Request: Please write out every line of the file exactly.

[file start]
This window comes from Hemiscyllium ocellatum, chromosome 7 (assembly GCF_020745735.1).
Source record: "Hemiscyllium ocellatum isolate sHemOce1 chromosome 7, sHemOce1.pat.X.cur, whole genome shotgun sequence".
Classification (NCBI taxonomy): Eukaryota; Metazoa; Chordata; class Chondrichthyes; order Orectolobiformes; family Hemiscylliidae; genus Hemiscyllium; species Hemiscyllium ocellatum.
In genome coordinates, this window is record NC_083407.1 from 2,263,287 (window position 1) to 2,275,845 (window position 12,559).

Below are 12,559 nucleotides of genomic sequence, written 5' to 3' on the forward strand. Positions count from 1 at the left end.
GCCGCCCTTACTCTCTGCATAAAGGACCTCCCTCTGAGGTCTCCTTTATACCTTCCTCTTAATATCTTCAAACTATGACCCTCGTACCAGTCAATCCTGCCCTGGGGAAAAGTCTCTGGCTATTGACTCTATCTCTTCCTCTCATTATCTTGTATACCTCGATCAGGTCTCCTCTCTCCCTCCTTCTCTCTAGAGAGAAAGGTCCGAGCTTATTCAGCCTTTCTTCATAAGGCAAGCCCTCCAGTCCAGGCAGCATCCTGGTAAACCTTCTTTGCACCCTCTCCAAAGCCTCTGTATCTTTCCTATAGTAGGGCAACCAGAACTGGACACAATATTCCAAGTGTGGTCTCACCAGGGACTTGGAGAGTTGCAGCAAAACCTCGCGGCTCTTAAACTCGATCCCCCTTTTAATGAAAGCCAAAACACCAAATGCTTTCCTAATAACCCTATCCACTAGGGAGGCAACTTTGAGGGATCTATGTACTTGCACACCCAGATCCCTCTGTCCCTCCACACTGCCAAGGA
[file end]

This window comes from Hemiscyllium ocellatum, chromosome 7 (assembly GCF_020745735.1).
Source record: "Hemiscyllium ocellatum isolate sHemOce1 chromosome 7, sHemOce1.pat.X.cur, whole genome shotgun sequence".
Classification (NCBI taxonomy): Eukaryota; Metazoa; Chordata; class Chondrichthyes; order Orectolobiformes; family Hemiscylliidae; genus Hemiscyllium; species Hemiscyllium ocellatum.
In genome coordinates, this window is record NC_083407.1 from 2,263,287 (window position 1) to 2,275,845 (window position 12,559).

Below are 12,559 nucleotides of genomic sequence, written 5' to 3' on the forward strand. Positions count from 1 at the left end.
GCCGCCCTTACTCTCTGCATAAAGGACCTCCCTCTGAGGTCTCCTTTATACCTTCCTCTTAATATCTTCAAACTATGACCCTCGTACCAGTCAATCCTGCCCTGGGGAAAAGTCTCTGGCTATTGACTCTATCTCTTCCTCTCATTATCTTGTATACCTCGATCAGGTCTCCTCTCTCCCTCCTTCTCTCTAGAGAGAAAGGTCCGAGCTTATTCAGCCTTTCTTCATAAGGCAAGCCCTCCAGTCCAGGCAGCATCCTGGTAAACCTTCTTTGCACCCTCTCCAAAGCCTCTGTATCTTTCCTATAGTAGGGCAACCAGAACTGGACACAATATTCCAAGTGTGGTCTCACCAGGGACTTGGAGAGTTGCAGCAAAACCTCGCGGCTCTTAAACTCGATCCCCCTTTTAATGAAAGCCAAAACACCAAATGCTTTCCTAATAACCCTATCCACTAGGGAGGCAACTTTGAGGGATCTATGTACTTGCACACCCAGATCCCTCTGTCCCTCCACACTGCCAAGGA